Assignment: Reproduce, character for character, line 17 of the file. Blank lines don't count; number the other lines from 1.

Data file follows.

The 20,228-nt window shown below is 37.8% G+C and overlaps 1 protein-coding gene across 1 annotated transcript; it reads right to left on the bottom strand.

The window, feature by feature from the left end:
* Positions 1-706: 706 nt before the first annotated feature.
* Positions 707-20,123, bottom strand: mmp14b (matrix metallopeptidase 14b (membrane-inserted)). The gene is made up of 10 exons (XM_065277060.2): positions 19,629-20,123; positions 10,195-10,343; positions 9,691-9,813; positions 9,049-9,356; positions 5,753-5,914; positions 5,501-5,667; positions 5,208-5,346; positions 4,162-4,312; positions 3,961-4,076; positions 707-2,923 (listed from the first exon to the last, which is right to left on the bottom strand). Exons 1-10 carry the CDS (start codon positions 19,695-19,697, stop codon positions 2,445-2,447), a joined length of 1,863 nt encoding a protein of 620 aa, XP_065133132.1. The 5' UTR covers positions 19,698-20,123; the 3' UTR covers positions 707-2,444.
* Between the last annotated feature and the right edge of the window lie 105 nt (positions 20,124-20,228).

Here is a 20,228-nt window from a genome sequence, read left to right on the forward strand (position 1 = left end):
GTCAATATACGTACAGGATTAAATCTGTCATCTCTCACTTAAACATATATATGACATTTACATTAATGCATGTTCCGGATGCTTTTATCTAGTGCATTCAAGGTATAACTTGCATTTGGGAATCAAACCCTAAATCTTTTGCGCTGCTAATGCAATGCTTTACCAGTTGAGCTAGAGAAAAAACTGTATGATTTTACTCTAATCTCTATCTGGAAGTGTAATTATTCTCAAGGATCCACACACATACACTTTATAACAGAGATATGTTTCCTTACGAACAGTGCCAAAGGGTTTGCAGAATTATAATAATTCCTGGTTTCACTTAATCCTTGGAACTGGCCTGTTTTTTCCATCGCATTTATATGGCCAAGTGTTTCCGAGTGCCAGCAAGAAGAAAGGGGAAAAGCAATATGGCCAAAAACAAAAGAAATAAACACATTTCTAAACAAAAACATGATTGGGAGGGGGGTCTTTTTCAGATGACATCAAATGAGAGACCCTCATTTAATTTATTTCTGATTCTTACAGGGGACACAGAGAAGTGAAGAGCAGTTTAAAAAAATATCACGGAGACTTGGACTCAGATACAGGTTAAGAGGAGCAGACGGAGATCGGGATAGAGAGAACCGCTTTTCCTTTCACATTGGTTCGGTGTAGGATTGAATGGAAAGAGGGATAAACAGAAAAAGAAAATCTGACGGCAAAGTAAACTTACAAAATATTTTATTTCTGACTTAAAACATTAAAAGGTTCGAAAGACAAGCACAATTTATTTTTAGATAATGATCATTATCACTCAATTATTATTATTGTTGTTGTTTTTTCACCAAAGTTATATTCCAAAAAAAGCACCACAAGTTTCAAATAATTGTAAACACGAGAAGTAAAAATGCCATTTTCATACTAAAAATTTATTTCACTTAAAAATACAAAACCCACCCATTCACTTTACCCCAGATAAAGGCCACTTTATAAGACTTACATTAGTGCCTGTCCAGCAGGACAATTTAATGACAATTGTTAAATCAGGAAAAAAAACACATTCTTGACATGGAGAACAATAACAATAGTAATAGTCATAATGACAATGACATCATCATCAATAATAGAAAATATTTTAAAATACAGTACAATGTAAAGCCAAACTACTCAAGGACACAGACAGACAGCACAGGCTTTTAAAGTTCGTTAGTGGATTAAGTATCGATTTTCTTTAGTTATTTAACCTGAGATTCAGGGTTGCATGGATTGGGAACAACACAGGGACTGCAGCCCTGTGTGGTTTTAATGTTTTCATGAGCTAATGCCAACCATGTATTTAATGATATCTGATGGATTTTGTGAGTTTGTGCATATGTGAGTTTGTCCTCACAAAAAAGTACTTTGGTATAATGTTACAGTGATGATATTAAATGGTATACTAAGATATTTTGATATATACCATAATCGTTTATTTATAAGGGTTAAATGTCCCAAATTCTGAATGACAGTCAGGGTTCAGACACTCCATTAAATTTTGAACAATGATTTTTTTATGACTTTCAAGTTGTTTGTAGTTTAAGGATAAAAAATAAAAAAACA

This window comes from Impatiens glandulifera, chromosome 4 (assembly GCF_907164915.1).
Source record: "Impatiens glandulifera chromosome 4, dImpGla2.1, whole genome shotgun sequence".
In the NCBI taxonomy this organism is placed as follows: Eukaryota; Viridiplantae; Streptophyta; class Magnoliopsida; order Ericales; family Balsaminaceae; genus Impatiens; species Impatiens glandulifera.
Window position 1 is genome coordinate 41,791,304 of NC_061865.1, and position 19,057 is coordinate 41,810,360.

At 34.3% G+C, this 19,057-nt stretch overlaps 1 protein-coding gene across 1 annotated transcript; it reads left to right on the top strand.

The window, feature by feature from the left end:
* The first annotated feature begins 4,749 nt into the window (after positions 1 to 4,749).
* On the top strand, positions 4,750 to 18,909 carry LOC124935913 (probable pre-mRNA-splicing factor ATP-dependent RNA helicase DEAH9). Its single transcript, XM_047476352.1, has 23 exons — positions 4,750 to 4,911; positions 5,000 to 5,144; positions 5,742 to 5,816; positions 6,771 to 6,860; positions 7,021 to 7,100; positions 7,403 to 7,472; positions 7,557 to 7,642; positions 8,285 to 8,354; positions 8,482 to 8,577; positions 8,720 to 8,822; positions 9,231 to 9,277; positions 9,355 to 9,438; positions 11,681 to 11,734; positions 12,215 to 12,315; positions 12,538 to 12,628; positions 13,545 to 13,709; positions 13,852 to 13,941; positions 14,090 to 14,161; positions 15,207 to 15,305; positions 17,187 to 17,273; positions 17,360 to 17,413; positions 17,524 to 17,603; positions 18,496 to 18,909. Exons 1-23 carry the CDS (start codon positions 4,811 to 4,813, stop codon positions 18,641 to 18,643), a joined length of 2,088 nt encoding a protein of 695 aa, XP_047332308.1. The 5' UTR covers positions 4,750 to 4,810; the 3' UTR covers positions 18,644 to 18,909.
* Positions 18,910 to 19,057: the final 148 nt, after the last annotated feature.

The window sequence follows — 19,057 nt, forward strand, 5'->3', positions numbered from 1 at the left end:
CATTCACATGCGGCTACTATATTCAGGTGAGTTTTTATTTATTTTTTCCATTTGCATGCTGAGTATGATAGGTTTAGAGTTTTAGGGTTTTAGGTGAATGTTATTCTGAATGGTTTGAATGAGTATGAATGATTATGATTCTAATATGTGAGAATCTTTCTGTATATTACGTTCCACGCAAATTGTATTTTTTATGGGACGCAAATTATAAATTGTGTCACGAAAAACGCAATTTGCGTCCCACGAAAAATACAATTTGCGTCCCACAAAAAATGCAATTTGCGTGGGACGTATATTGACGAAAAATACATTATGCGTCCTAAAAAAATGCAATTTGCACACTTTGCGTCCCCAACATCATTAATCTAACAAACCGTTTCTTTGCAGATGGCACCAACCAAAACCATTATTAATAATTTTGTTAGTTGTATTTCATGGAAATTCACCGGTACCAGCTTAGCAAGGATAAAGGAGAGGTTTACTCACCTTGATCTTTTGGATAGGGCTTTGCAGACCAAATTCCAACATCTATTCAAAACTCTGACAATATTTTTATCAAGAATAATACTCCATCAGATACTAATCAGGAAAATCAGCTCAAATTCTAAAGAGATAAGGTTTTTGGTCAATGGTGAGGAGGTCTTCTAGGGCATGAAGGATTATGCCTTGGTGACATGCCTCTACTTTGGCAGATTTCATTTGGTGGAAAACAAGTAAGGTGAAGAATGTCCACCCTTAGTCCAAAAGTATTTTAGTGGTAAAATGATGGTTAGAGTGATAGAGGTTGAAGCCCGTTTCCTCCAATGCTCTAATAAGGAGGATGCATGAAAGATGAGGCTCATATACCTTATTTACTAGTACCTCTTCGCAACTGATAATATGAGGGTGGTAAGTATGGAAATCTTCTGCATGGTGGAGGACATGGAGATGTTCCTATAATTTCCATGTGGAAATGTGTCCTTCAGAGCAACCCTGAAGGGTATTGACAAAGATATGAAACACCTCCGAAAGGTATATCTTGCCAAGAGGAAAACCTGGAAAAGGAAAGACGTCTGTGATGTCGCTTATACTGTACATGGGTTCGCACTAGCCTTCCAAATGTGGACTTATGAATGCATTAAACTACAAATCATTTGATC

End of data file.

The window sequence follows — 19,057 nt, forward strand, 5'->3', positions numbered from 1 at the left end: